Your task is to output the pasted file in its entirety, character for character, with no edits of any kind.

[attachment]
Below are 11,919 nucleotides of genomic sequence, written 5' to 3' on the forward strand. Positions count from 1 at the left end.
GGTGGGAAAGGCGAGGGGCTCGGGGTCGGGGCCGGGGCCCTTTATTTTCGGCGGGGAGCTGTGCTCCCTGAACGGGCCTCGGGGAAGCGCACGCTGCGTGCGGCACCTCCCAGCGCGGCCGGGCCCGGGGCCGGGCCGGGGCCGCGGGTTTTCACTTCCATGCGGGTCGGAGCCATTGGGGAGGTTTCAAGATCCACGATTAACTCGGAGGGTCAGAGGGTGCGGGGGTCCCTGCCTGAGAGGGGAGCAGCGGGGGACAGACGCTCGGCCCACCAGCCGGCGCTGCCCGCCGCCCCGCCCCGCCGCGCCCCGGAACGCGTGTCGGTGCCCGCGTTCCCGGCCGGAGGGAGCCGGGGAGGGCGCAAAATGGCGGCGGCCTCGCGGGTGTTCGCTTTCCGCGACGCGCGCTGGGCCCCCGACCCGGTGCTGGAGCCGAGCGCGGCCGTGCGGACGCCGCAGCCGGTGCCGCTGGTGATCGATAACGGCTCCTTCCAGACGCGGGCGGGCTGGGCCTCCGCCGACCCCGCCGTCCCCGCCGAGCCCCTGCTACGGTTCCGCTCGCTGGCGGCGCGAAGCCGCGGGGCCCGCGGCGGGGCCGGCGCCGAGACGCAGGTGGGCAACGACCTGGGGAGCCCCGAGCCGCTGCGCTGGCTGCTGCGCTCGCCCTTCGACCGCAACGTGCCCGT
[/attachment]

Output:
Below are 11,919 nucleotides of genomic sequence, written 5' to 3' on the forward strand. Positions count from 1 at the left end.
GGTGGGAAAGGCGAGGGGCTCGGGGTCGGGGCCGGGGCCCTTTATTTTCGGCGGGGAGCTGTGCTCCCTGAACGGGCCTCGGGGAAGCGCACGCTGCGTGCGGCACCTCCCAGCGCGGCCGGGCCCGGGGCCGGGCCGGGGCCGCGGGTTTTCACTTCCATGCGGGTCGGAGCCATTGGGGAGGTTTCAAGATCCACGATTAACTCGGAGGGTCAGAGGGTGCGGGGGTCCCTGCCTGAGAGGGGAGCAGCGGGGGACAGACGCTCGGCCCACCAGCCGGCGCTGCCCGCCGCCCCGCCCCGCCGCGCCCCGGAACGCGTGTCGGTGCCCGCGTTCCCGGCCGGAGGGAGCCGGGGAGGGCGCAAAATGGCGGCGGCCTCGCGGGTGTTCGCTTTCCGCGACGCGCGCTGGGCCCCCGACCCGGTGCTGGAGCCGAGCGCGGCCGTGCGGACGCCGCAGCCGGTGCCGCTGGTGATCGATAACGGCTCCTTCCAGACGCGGGCGGGCTGGGCCTCCGCCGACCCCGCCGTCCCCGCCGAGCCCCTGCTACGGTTCCGCTCGCTGGCGGCGCGAAGCCGCGGGGCCCGCGGCGGGGCCGGCGCCGAGACGCAGGTGGGCAACGACCTGGGGAGCCCCGAGCCGCTGCGCTGGCTGCTGCGCTCGCCCTTCGACCGCAACGTGCCCGT